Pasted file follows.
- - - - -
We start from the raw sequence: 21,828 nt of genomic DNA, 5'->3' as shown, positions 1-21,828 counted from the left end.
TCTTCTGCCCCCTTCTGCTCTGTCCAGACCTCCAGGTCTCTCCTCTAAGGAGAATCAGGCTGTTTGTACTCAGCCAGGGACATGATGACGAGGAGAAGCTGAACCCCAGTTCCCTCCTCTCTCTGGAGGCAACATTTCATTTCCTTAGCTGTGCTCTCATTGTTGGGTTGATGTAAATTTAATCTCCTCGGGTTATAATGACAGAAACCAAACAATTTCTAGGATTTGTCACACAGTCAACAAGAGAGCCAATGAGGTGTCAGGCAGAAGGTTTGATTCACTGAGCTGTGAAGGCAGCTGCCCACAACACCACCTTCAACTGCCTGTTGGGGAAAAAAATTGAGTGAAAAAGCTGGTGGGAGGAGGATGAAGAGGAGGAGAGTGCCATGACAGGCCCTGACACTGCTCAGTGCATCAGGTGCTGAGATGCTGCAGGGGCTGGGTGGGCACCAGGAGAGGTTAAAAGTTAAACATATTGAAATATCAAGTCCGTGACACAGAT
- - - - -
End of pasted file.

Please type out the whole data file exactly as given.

We start from the raw sequence: 21,828 nt of genomic DNA, 5'->3' as shown, positions 1-21,828 counted from the left end.
TCTTCTGCCCCCTTCTGCTCTGTCCAGACCTCCAGGTCTCTCCTCTAAGGAGAATCAGGCTGTTTGTACTCAGCCAGGGACATGATGACGAGGAGAAGCTGAACCCCAGTTCCCTCCTCTCTCTGGAGGCAACATTTCATTTCCTTAGCTGTGCTCTCATTGTTGGGTTGATGTAAATTTAATCTCCTCGGGTTATAATGACAGAAACCAAACAATTTCTAGGATTTGTCACACAGTCAACAAGAGAGCCAATGAGGTGTCAGGCAGAAGGTTTGATTCACTGAGCTGTGAAGGCAGCTGCCCACAACACCACCTTCAACTGCCTGTTGGGGAAAAAAATTGAGTGAAAAAGCTGGTGGGAGGAGGATGAAGAGGAGGAGAGTGCCATGACAGGCCCTGACACTGCTCAGTGCATCAGGTGCTGAGATGCTGCAGGGGCTGGGTGGGCACCAGGAGAGGTTAAAAGTTAAACATATTGAAATATCAAGTCCGTGACACAGAT